Blu-ray Review: Dragon Ball Z Kai – Season 2
29/09/2015 Leave a comment
We take a look at Manga UK’s Blu-ray release of Dragon Ball Z Kai – Season 2; a set which contains the most noteworthy of episodes in the Dragon Ball Z timeline, but has it been re-mastered and re-cut correctly? Well lets take a look.
Krillin and Gohan test out their new and improved powers in a throw down with Vegeta, Frieza struggles to unlock the magic of the Dragon Balls, and Goku races through space on a collision course with the Ginyu Force!
This installment of Kai has it all: seven Dragon Balls, four epic heroes, and three horrifying villains bent on world domination!
The pinnacle of Dragon Ball Z is finally here; the ultimate showdown between every notable character in the franchise against the ruthless tyrant known as Frieza; however this time it’s been re-mastered, re-dubbed, and re-cut for the ultimate thrill ride.
The second season installment of Dragon Ball Z Kai picks-up right where the previous episode ended with the Ginyu Force fast approaching Planet Namek and Vegeta frustrated at being deceived by Gohan. It starts off relatively comical with the introductions of the Ginyu Force, and their ridiculous poses, but once that’s out of the way it’s a constant stream of destructive battles and outrageous power-levels. In retrospect this is the Dragon Ball Z you remember; except this time it’s without the filler and offers a more streamlined viewing experience. What exactly do I mean? Well by the time you watch the fourteenth episode of this set you’ll find that you’ve see the Ginyu Force, the arrival of Goku and the battle with Frieza take place without so much as a break. It’s fast paced and it’s a great change to the previous slow-dreary-pacing of the original, but entertaining, series.
Interestingly enough there still is some rather ‘oddball’ moments within this release; for instance one particular episode sees Bulma chased by Dinosaurs and rescued by Gohan and Krillin; however the dinosaurs themselves are the same ones that have been seen on Earth during Gohan’s survival session. Obviously a bad choice by the original animators/directors but its still left in this ‘filler-free’ variation of the show. There is a point to this however, as it sees the three heroes reunite after a long time apart, but it’s just a bizarre way of doing it and, in some ways, could have been avoided or done differently.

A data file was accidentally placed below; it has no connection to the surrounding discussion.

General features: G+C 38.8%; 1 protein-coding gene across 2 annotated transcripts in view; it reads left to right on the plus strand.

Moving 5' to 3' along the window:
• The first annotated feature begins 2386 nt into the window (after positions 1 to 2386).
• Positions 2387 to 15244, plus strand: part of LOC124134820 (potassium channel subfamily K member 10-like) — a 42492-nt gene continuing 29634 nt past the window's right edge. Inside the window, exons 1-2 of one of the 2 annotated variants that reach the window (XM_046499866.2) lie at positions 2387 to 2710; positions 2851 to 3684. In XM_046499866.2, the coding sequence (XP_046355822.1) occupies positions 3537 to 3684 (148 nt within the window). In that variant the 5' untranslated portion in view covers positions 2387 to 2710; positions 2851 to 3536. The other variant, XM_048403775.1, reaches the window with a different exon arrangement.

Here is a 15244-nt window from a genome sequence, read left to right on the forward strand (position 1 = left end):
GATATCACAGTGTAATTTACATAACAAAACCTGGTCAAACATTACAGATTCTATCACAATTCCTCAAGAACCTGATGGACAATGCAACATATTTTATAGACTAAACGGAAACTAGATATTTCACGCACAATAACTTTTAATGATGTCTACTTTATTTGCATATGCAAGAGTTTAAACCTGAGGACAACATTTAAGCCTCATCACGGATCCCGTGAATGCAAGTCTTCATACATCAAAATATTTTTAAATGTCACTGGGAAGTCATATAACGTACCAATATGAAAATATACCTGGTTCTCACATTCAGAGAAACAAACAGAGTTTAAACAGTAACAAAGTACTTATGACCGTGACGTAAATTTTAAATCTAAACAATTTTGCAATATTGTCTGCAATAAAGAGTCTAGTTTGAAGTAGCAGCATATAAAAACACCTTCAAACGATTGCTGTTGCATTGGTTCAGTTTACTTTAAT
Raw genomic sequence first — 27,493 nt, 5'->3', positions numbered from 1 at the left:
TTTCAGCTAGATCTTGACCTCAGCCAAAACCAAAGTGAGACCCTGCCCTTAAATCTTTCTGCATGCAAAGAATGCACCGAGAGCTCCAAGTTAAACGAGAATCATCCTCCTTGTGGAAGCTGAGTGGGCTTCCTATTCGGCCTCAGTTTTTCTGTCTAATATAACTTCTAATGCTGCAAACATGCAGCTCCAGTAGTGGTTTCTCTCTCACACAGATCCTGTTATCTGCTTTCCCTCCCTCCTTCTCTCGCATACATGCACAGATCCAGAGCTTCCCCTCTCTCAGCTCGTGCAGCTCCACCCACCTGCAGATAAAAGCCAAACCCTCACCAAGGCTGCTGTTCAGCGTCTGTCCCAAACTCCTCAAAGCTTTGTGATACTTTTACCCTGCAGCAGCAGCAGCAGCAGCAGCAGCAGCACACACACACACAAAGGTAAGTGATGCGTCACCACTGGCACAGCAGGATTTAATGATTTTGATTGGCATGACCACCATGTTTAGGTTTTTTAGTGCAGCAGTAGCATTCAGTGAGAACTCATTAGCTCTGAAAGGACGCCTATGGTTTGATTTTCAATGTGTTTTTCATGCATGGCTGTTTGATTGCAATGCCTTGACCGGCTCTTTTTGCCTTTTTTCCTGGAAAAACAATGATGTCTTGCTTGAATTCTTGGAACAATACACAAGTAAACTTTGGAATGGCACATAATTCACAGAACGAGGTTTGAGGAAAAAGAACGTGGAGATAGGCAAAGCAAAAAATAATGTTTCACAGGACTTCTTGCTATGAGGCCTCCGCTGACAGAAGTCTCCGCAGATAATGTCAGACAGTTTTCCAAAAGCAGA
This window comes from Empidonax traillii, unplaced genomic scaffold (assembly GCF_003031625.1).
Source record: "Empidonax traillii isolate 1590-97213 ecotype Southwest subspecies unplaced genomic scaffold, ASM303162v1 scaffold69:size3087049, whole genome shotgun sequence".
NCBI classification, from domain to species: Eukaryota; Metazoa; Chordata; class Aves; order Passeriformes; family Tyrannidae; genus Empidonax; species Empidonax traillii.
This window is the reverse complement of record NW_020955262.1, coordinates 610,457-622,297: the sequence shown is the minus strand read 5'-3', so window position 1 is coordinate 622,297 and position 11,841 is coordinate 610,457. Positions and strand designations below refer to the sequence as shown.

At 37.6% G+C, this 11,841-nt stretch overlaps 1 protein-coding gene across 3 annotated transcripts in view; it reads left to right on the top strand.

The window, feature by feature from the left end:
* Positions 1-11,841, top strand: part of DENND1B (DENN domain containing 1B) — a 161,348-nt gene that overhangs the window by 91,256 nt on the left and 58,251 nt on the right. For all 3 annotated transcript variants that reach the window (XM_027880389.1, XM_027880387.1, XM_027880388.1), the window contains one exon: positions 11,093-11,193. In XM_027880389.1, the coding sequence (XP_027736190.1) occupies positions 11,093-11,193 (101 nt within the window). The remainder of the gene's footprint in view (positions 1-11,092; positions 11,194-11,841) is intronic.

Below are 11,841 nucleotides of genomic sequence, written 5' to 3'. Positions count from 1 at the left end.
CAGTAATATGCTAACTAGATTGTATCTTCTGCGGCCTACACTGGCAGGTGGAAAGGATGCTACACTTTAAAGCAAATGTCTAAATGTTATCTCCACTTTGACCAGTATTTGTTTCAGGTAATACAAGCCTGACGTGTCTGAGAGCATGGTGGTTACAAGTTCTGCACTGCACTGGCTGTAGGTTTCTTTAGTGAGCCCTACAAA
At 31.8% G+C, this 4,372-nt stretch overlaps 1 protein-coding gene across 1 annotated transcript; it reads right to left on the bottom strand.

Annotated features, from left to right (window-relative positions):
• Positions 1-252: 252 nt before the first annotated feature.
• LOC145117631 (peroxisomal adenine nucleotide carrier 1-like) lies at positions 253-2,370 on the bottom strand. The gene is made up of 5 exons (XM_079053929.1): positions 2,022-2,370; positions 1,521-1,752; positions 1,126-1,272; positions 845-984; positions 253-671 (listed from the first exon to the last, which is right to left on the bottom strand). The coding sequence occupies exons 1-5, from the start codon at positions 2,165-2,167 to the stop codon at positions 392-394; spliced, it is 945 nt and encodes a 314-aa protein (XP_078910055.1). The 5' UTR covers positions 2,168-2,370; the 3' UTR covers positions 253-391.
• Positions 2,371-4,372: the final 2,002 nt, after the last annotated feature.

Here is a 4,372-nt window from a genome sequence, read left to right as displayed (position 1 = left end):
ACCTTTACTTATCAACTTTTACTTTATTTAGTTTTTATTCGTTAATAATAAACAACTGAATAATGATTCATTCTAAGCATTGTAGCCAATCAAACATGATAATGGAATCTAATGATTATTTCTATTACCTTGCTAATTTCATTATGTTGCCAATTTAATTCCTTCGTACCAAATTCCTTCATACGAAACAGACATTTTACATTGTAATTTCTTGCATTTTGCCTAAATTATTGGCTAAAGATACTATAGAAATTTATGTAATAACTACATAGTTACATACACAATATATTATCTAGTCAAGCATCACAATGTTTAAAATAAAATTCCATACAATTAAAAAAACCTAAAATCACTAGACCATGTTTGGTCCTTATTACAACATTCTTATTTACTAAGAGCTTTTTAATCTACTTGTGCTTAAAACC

Of course this is just another ‘bad editing’ choice when creating a filler-free version but there is another problem to be had with this release; and that’s the fact that the first two discs, which act as Part 3, feature the Kenji Yamamoto score while the second two discs, which act as Part 4, feature the replacement score by Shunsuke Kikuchi which is of course the score used in the original Dragon Ball Z TV Series. The difference is notable and it creates a different atmosphere; although it is worth nothing that ‘new’ vocal songs still appear even with the background score music being from the original. The removable of Yamamto’s score, and inclusion of Kikuchi’s score, was bound to happen at some point – due to the legal matter surrounding it – but its just disappointing that it happens just when the fight with Frieza starts to get interesting.
When it comes to bonus materials then it’s pretty much business as usual with this Blu-ray release of Dragon Ball Z Kai; as alongside the inclusion of textless songs – which are available in both English and Japanese depending on the audio selected – there are also a wide variety of trailers to be had.